in Playing the Fool

Published by University of Chicago Press

Published in print December 2009 | ISBN: 9780226473154
Published online March 2013 | e-ISBN: 9780226473178 | DOI:

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Authors who wish to rouse certain of their readers while leaving the others to slumber on have a wide range of devices at their disposal, from irony and feigned madness to shocking frankness, silly-sounding earnestness, and even the sheer disarray of presentation. This book examines the art by which some prominent authors of the sixteenth to the eighteenth centuries used their written words to discriminate among potential readers and thus to promote their arguably covert cause. Writers of studied deception should make simple-minded literalists feel bamboozled and vexed, for it is not such folk that wise fools would address. Clement of Alexandria, Moses Maimonides, and Denis Diderot each relied on the dispersal of his presentation to further his educative goals while avoiding harmful consequences for himself and others. In his Stromata or Miscellanies, Clement resorted to camouflage and concealment. The elitist premise that underlies Clement's esotericism is also evident in Maimonides' writings. Diderot, for his part, employed cross-references (renvois), which he considered “the most important aspect of encyclopedic ordering.”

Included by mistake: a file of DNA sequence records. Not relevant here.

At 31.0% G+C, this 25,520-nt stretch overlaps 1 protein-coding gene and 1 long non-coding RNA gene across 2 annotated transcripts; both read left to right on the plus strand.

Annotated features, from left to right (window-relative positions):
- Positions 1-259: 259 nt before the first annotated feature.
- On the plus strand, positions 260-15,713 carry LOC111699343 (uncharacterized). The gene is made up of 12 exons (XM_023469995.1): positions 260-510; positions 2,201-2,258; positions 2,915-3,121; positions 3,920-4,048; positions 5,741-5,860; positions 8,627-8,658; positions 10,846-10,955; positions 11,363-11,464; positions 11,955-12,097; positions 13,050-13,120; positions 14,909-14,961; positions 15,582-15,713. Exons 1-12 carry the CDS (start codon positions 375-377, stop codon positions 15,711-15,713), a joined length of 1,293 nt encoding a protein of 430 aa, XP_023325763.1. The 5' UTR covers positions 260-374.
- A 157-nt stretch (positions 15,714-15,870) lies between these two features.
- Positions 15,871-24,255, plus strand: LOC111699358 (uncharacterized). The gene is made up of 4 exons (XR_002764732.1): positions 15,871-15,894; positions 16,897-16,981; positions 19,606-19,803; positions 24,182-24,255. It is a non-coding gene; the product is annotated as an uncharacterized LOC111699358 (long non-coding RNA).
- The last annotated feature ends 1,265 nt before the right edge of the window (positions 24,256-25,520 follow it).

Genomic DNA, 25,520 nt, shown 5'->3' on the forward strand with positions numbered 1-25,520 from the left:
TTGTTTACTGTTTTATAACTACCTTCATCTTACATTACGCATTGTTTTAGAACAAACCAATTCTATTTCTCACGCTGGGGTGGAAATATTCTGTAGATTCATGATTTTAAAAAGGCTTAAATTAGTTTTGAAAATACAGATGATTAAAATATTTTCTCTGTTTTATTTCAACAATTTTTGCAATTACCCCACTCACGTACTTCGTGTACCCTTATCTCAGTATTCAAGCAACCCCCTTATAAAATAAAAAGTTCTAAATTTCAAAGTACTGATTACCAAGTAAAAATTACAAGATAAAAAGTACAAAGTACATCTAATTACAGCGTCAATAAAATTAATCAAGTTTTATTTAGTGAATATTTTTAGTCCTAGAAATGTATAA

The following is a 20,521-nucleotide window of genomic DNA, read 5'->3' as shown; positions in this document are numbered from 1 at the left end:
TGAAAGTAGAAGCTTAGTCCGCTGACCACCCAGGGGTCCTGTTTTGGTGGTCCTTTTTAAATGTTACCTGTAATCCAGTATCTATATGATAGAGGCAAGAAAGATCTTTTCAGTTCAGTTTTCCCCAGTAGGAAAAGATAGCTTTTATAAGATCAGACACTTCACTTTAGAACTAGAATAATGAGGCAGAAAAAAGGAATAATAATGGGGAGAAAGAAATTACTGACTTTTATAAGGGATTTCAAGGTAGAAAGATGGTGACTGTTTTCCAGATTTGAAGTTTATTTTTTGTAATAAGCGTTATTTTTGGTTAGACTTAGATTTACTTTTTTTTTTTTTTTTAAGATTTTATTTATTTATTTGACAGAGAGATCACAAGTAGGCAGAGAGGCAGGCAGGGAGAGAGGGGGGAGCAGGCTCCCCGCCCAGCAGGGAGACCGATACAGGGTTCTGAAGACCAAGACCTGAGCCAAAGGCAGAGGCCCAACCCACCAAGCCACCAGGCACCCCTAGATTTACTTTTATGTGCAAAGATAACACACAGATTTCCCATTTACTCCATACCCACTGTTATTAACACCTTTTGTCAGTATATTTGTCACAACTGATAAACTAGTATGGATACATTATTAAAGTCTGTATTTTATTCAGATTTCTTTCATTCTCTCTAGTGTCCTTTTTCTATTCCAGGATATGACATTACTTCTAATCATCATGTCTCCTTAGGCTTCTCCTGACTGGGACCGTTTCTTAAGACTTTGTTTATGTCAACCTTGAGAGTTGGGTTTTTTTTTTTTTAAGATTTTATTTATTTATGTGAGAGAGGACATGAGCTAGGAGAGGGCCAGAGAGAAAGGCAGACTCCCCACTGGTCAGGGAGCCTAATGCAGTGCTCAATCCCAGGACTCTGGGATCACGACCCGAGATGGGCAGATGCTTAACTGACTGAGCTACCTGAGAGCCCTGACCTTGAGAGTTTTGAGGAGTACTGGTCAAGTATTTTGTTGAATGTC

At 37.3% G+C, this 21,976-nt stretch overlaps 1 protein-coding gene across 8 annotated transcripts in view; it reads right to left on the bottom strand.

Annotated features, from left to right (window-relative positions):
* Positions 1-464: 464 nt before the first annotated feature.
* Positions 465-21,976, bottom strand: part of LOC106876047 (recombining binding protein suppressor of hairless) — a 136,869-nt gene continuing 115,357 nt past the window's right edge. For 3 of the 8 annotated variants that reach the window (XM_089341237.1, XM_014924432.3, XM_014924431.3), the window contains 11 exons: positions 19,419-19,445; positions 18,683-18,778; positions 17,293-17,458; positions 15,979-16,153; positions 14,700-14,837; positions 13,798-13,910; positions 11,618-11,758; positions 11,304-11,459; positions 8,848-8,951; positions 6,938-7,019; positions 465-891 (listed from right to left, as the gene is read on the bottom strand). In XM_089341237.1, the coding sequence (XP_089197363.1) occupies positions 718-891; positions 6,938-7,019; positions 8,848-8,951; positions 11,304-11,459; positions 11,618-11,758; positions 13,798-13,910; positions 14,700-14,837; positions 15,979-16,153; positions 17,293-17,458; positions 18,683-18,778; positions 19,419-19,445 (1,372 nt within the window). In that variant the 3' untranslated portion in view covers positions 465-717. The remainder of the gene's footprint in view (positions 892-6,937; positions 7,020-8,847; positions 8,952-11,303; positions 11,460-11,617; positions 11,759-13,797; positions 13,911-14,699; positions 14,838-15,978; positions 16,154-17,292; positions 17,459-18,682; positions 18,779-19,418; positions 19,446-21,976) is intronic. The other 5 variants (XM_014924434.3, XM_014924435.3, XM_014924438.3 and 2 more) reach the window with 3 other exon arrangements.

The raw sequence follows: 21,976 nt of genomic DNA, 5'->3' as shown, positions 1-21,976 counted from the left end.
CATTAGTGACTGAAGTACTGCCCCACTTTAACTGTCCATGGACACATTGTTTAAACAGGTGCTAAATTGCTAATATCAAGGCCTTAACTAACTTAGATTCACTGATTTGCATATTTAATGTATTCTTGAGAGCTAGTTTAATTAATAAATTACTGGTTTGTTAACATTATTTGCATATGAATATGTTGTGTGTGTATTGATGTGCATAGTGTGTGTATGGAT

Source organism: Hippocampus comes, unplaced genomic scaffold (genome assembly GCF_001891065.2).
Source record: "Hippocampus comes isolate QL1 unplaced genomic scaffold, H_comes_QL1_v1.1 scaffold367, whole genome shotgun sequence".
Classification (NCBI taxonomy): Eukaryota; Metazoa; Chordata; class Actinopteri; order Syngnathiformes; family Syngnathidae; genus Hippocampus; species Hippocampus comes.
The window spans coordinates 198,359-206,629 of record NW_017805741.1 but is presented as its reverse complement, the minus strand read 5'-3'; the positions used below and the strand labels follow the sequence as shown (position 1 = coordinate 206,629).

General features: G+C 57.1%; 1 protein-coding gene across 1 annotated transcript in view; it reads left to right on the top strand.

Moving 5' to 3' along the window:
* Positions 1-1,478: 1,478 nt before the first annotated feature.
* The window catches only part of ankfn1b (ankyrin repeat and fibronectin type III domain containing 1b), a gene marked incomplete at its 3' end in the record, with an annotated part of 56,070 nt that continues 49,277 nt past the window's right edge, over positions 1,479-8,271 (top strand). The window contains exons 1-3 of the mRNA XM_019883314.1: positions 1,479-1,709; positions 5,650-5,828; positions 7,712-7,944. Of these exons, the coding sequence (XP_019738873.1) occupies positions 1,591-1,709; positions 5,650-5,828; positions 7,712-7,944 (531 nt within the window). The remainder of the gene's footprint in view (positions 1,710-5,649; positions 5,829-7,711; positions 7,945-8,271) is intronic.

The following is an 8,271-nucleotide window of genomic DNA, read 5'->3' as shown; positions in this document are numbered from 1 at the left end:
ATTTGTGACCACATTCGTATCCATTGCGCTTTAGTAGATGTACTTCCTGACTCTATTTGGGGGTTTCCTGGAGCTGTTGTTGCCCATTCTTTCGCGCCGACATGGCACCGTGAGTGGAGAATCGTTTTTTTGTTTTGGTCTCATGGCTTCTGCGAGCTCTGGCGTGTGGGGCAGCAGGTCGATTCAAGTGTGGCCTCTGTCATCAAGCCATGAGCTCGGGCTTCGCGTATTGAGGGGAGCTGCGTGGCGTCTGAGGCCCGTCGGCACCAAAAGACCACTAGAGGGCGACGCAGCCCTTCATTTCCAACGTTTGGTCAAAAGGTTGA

Keywords: frankness; irony; deception; Clement of Alexandria; Moses Maimonides; Denis Diderot; camouflage; concealment; cross-references; esotericism

Chapter.  8349 words. 

Subjects: Political Theory

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